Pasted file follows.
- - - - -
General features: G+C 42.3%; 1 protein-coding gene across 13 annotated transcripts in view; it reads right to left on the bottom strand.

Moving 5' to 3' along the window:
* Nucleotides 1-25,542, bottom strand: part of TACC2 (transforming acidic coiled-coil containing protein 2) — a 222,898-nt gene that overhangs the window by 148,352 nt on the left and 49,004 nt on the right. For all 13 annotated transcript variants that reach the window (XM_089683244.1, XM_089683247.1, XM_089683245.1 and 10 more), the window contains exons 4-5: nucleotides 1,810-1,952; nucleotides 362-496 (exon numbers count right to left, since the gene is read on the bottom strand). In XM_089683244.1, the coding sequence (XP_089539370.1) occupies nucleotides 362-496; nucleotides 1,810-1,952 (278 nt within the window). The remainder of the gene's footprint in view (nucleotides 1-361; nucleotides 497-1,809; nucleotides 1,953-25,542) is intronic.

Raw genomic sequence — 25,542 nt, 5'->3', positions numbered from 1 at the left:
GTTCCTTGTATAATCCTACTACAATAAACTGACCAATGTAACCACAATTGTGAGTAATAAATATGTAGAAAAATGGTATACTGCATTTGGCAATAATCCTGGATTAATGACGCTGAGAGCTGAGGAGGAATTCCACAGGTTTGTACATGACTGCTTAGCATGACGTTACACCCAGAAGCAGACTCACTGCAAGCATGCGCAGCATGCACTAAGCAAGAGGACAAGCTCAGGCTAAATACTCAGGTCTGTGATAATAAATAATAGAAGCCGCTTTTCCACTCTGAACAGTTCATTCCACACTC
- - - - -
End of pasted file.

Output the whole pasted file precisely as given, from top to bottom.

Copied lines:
General features: G+C 42.3%; 1 protein-coding gene across 13 annotated transcripts in view; it reads right to left on the bottom strand.

Moving 5' to 3' along the window:
* Nucleotides 1-25,542, bottom strand: part of TACC2 (transforming acidic coiled-coil containing protein 2) — a 222,898-nt gene that overhangs the window by 148,352 nt on the left and 49,004 nt on the right. For all 13 annotated transcript variants that reach the window (XM_089683244.1, XM_089683247.1, XM_089683245.1 and 10 more), the window contains exons 4-5: nucleotides 1,810-1,952; nucleotides 362-496 (exon numbers count right to left, since the gene is read on the bottom strand). In XM_089683244.1, the coding sequence (XP_089539370.1) occupies nucleotides 362-496; nucleotides 1,810-1,952 (278 nt within the window). The remainder of the gene's footprint in view (nucleotides 1-361; nucleotides 497-1,809; nucleotides 1,953-25,542) is intronic.

Raw genomic sequence — 25,542 nt, 5'->3', positions numbered from 1 at the left:
GTTCCTTGTATAATCCTACTACAATAAACTGACCAATGTAACCACAATTGTGAGTAATAAATATGTAGAAAAATGGTATACTGCATTTGGCAATAATCCTGGATTAATGACGCTGAGAGCTGAGGAGGAATTCCACAGGTTTGTACATGACTGCTTAGCATGACGTTACACCCAGAAGCAGACTCACTGCAAGCATGCGCAGCATGCACTAAGCAAGAGGACAAGCTCAGGCTAAATACTCAGGTCTGTGATAATAAATAATAGAAGCCGCTTTTCCACTCTGAACAGTTCATTCCACACTC